The relevant provisions of the state act were also ruled out for failure to meet the second s 79 requirement – “applicability” – because the impairment threshold was expressed to apply to claims for injury based on the fault of another, rather than – in the case of Montreal claims – that arise from an “accident” as described in the treaty.

The Wrongs Act did not qualify to be “picked up” by section 79 and applied as “surrogate federal law”on both counts although its failure to satisfy either one would have disqualified the engagement of s 79.

Would the general damages thresholds of the NSW Civil Liability Act be “picked up” and applied if the proceedings had been conducted in NSW or those of the Queensland ISV scale, if commenced there?

The NSW CLA gets its foot in the door under the s 79  “applicability” test because it is expressed to do so “whether the claim for damages is brought in tort, in contract, under statute or otherwise”.

But because the Convention “otherwise provides” in relation to general damages than do the CLA thresholds, those CLA provisions could not be “picked up” by s 79 and applied in the damages determination.

The Queensland CLA – like Victoria’s Wrongs Act provisions – meets neither s 79 qualification in an international airline injury scenario. It fails the “applicability” test because it applies only to “breach of duty” situations into which Convention claims do not fit. It fails to meet the second requirement because the Convention “otherwise provides” in relation to damages.

The same conclusions would likely be arrived at in relation to interstate airline travel.

What though of other holiday and travel claims, for example a claim for compensation for an injury arising by way of contract breach or breach of an ACL statutory guarantee.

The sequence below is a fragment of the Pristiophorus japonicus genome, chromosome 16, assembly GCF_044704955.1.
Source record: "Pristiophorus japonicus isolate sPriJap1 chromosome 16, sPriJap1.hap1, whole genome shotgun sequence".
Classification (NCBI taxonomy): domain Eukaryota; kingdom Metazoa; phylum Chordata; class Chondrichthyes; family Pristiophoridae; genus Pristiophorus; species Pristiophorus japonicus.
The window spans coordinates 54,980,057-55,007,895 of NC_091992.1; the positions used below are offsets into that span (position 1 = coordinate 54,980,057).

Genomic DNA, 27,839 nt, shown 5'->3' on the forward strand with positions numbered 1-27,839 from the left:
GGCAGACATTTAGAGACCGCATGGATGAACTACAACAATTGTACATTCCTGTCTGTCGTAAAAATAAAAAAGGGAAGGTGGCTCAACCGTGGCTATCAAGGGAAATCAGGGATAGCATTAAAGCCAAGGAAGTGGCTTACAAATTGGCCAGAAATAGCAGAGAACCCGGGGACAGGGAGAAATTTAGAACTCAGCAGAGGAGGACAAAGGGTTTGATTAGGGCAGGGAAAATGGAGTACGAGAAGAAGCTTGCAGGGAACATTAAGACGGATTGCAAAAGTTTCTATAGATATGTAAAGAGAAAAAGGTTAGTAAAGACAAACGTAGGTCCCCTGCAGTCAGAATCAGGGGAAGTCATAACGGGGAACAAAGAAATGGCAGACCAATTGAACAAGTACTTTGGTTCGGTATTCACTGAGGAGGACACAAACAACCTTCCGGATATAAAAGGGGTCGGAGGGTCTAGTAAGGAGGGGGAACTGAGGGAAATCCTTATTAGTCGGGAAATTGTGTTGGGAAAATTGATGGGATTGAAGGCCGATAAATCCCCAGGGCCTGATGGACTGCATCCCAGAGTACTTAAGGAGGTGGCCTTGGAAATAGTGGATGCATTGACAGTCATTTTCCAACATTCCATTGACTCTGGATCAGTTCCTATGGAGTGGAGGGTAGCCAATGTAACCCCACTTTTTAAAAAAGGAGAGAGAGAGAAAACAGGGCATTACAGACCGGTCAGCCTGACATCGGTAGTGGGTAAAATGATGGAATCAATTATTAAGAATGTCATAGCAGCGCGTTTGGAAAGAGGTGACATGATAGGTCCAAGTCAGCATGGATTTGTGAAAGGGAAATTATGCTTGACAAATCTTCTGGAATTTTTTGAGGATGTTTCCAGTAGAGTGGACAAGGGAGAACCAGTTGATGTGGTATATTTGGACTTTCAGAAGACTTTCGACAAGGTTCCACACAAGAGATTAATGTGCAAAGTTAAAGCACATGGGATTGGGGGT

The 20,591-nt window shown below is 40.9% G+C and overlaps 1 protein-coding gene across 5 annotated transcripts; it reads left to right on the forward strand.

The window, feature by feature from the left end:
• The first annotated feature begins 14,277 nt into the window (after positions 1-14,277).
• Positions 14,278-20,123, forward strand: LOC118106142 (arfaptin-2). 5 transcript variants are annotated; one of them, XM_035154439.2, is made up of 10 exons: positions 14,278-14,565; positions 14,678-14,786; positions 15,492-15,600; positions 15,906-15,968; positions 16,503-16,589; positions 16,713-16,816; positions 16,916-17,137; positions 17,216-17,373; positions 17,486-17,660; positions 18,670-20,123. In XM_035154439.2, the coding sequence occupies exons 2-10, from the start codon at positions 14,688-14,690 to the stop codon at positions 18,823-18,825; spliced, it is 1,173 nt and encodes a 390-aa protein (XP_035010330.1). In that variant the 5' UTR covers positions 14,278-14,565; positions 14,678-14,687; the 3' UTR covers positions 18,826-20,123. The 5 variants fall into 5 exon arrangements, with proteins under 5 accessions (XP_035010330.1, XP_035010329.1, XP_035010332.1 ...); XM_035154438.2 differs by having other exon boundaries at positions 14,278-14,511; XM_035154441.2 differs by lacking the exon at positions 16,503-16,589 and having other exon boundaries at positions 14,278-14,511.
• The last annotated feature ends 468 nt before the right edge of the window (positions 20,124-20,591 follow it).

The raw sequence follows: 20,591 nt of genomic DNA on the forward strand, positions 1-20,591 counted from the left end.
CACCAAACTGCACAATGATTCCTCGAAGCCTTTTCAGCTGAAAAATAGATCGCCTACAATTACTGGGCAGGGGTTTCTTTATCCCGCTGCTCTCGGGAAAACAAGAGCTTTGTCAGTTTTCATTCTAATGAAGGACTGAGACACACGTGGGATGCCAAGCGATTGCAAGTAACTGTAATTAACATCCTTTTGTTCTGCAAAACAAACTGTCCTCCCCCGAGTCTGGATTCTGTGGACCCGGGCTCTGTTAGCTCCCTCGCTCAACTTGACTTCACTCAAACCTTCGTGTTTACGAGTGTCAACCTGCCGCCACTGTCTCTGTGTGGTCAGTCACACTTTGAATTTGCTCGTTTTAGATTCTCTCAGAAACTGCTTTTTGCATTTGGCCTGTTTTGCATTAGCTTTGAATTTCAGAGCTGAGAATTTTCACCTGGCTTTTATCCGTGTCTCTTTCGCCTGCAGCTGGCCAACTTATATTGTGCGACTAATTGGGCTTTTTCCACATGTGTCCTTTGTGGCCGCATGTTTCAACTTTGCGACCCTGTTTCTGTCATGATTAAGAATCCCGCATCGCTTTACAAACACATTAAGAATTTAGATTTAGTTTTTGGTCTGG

Such were the circumstances of David Moore who sued Scenic Tours for his “disappointment” that his June 2013 luxury European river cruise had been spoiled by severe flooding on the Rhine and Main Rivers due to heavy flooding that befell the region early that summer.

The NSW Court of Appeal re-visited the complex issues of Insight Vacations v Young – also arrived at in a European vacation setting but in reference to the Trade Practices Act – that it famously decided 8 years earlier.

Among the many questions in issue was whether a claim for damages for distress and disappointment can be made in New South Wales for a breach of statutory warranties that occurred outside Australia and if so, whether those damages were curtailed by the 15% impairment threshold imposed by s 16 of the CLA.

The CLA could not be “picked up” and applied by operation of s 79 because “it was irreconcilable,” ruled Justice Ronald Sackville in delivering the lead judgment, “with a consumer’s entitlement to recover damages as a result of a supplier’s breach of an ACL statutory guarantee”.

He identified though that the ACL has in its own s 275, a provision  specifically designed to facilitate the application of damages restrictions contained in state laws. Where an ACL cause of action is pleaded in relation to the supply by contract of services or goods  to a consumer, s 275 “picks up” the NSW law and applies it as if it a term of the contract of that supply. (He left open the question of whether the same result would be arrived at if the supply occurred in the absence of a contract.)